There must be more than one reason why riders and drivers of all sorts of vehicles install a radar detector. Perhaps it’s not even an attempt to avoid citations for flagrant speeding over the legal limit. It could be used as a reminder to slow down in certain areas. But, let’s face it, some of us are known to exceed any legal limit from time to time—sometimes, the speed limit just ain’t enough.
Whatever the motivation, the Ultimate Motorcycling BMW R 1250 RS Project Bike can exceed most speed limits in second gear. If radar and laser operators are shooting at me, I want to know. Rather than ride behind pals using detectors, I need to be equipped for my own peace of mind.
Adaptiv Technologies claims the TPX Pro Radar and Laser Detector System detects all police radar and laser bands with 360-degree protection. Crucially, it is motorcycle-friendly.
As they are designed to operate on windshields or visors in automobiles, most radar detectors place the display at the back end of the unit. The Adaptive TPX is designed for motorcyclists thanks to an easily readable LCD display on top of the unit that is angled toward the rider’s line of sight. The backlit control buttons are glove-friendly large, the display is legible in any light, the warning light pod is mountable almost anywhere, and the unit is claimed to be waterproof. I could not find another unit with these attributes.
If you want the unit to do double-duty in your car, the design of the Adaptive TPX could be a disadvantage. I got the automotive mounting kit ($29) and gave that a try. My head is a lot higher than the dashboard in my sedan, but lower in my sports car. Although I hear a warning in both, I must crane my neck up to see the display in the sports car. Still, the unit works nicely, and I’m not going to buy another.
I had my local BMW dealer install the TPX for several reasons. I could have easily done this myself, but the dealer was installing Clearwater lights on the R 1250 RS Project Bike.
To install the Clearwater lights, the fuel tank has to be removed to route the wires. This was a good excuse to have them wire in the Adaptiv TPX Pro Radar and Laser Detection System at the same time. This allowed a connection into the electrical system, rather than grabbing 12 volts from somewhere under the dashboard.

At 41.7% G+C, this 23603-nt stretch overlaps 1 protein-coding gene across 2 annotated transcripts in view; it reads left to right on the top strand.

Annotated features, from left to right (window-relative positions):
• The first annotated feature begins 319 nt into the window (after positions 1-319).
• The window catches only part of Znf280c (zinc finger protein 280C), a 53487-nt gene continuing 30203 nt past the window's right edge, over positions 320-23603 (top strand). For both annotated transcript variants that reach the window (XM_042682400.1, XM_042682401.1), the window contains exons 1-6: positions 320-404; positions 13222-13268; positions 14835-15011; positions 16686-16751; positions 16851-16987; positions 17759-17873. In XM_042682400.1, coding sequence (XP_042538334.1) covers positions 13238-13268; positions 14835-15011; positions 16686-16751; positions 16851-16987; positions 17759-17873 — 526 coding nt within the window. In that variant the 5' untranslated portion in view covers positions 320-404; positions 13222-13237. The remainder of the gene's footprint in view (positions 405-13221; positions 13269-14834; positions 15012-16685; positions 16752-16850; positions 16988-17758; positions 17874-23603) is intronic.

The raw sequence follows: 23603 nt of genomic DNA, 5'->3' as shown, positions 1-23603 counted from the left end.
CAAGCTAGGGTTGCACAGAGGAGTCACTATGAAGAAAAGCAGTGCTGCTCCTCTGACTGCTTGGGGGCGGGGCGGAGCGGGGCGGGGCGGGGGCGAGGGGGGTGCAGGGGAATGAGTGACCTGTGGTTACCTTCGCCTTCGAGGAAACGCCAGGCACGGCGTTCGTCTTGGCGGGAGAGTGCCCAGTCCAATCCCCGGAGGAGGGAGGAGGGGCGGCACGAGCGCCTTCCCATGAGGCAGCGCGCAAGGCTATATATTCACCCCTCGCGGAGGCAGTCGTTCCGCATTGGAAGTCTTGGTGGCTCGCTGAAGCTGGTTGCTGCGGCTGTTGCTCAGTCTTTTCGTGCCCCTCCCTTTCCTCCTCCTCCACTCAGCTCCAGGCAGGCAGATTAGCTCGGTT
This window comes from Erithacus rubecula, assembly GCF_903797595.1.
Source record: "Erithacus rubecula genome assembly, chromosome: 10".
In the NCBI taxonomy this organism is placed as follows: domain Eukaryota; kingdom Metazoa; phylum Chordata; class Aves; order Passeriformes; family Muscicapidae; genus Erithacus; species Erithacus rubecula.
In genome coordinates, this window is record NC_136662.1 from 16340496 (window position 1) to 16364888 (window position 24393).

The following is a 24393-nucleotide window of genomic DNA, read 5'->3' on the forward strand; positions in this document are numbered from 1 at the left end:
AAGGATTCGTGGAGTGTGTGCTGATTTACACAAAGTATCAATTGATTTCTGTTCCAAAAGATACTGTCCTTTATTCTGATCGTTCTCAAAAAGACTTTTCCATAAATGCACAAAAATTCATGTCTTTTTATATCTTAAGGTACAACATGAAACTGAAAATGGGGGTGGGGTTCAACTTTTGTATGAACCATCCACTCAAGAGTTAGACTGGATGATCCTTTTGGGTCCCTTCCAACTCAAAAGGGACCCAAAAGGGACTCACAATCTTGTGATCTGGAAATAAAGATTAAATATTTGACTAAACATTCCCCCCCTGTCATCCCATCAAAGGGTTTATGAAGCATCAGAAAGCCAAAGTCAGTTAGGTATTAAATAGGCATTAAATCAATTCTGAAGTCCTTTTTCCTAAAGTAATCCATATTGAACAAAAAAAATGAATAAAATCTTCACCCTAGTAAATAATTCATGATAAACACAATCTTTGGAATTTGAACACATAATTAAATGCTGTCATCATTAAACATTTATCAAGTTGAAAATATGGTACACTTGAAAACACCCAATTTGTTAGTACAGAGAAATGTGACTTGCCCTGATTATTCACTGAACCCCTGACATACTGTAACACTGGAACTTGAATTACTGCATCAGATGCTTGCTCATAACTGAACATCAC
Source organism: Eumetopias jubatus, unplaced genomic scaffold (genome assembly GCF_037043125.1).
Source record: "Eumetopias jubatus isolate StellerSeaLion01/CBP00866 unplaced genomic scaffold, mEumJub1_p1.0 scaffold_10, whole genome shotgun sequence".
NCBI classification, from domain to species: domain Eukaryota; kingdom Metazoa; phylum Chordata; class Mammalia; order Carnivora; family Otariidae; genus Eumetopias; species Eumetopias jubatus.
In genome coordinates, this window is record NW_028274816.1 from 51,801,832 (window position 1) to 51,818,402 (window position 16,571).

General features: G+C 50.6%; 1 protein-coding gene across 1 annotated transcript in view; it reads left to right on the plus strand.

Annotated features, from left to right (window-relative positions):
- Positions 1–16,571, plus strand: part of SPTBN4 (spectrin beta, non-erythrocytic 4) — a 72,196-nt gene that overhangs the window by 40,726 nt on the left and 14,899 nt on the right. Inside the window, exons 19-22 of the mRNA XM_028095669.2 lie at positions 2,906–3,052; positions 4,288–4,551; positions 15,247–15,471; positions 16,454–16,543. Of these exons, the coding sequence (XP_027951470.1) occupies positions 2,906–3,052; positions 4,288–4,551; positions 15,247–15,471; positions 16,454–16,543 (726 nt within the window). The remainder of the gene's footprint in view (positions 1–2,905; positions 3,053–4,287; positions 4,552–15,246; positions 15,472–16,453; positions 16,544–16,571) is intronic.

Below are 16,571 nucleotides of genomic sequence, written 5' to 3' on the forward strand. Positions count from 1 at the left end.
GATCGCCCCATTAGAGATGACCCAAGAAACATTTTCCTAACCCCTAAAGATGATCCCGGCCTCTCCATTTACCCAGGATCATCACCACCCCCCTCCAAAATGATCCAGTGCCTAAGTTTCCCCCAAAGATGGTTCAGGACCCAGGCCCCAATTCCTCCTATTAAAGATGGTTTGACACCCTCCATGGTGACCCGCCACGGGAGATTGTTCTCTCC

The technician mounted and powered the unit, as well as placed the warning light cluster atop my dashboard with no wires showing. I doubt I’d have done it as cleanly.
Unfortunately, I handed off the unit without checking the details. What I had not read was that the audio out jack is located at the end of the power cable and not, as I had erroneously assumed, on the unit itself.
I intended to hook up Adaptiv’s Bluetooth (BT) transmitter and pair it to my helmet intercom’s second BT channel to hear warnings. Sadly, because I had not given the technician proper instructions, the audio-out jack was buried under the fuel tank with the rest of the wiring.
Accessing this would require several hours of shop time, and the cost would not justify the procedure. Should I ever need to remove the tank, I will re-route the audio cable and give it a try.
I do wonder what it would take for Adaptiv Technologies to incorporate a Bluetooth chip on the TPX circuit board to make this an integrated feature. It would eliminate the need to have a separate BT transmitter, the wiring, and the power connection to make it operate.
Nonetheless, having ridden over a thousand miles with the TPX Pro Radar and Laser Detector System installed and running, I’ve seen my share of actual police (mostly Ka-band here in SoCal) and even more false alarms. They were generally an assortment of highway speed suggestion signs with radar (K-band), automatic door openers, and automobile lane-change monitors on cars I passed.